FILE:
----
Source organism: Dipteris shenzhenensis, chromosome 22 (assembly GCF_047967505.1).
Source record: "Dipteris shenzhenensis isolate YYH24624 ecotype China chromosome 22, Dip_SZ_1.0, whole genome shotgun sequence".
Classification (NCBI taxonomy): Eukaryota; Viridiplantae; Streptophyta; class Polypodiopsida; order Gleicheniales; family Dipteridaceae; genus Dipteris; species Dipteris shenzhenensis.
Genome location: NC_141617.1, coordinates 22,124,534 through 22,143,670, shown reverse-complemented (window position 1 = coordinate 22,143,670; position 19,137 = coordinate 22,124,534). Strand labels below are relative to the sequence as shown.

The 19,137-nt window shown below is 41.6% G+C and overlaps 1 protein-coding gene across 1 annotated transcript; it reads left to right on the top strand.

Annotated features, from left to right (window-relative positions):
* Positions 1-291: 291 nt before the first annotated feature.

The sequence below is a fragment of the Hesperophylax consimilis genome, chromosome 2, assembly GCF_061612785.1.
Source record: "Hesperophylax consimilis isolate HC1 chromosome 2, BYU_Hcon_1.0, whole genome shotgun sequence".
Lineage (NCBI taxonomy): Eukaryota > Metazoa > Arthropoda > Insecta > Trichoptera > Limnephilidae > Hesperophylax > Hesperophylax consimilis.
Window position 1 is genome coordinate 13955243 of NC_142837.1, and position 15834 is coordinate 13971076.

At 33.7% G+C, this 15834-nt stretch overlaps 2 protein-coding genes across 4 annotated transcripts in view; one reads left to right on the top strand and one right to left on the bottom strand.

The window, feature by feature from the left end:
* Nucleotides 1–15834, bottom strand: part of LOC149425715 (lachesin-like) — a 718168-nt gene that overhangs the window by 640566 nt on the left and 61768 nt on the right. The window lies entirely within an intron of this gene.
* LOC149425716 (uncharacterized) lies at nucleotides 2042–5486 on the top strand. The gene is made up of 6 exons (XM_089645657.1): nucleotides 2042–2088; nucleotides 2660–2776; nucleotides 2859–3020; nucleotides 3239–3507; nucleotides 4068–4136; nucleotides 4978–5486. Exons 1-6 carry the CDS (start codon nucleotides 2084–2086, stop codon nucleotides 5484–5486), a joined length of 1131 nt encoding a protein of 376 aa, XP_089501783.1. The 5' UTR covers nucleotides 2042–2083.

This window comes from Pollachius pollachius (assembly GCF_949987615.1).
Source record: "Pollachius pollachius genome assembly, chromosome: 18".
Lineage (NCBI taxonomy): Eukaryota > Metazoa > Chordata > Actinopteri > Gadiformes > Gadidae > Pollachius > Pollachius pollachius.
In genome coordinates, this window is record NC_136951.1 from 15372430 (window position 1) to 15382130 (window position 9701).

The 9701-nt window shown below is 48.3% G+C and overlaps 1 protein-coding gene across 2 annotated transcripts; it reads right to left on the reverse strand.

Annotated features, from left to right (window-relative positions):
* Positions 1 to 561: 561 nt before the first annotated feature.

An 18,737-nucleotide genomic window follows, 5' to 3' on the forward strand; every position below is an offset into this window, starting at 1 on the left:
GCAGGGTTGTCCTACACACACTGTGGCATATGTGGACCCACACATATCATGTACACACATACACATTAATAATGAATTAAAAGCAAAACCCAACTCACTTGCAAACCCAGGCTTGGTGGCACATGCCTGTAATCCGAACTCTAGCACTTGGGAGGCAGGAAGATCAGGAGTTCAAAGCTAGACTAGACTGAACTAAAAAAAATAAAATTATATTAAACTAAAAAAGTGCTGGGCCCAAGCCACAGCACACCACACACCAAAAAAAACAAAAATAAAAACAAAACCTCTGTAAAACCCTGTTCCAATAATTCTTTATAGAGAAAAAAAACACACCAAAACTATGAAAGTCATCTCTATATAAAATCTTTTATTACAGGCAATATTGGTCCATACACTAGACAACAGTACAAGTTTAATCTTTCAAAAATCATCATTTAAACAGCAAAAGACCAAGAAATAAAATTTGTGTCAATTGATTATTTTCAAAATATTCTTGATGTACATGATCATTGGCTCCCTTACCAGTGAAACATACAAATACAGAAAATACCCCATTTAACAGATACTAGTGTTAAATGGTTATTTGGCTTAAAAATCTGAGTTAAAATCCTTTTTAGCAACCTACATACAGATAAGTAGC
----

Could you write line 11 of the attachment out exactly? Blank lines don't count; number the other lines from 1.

Window position 1 is genome coordinate 13955243 of NC_142837.1, and position 15834 is coordinate 13971076.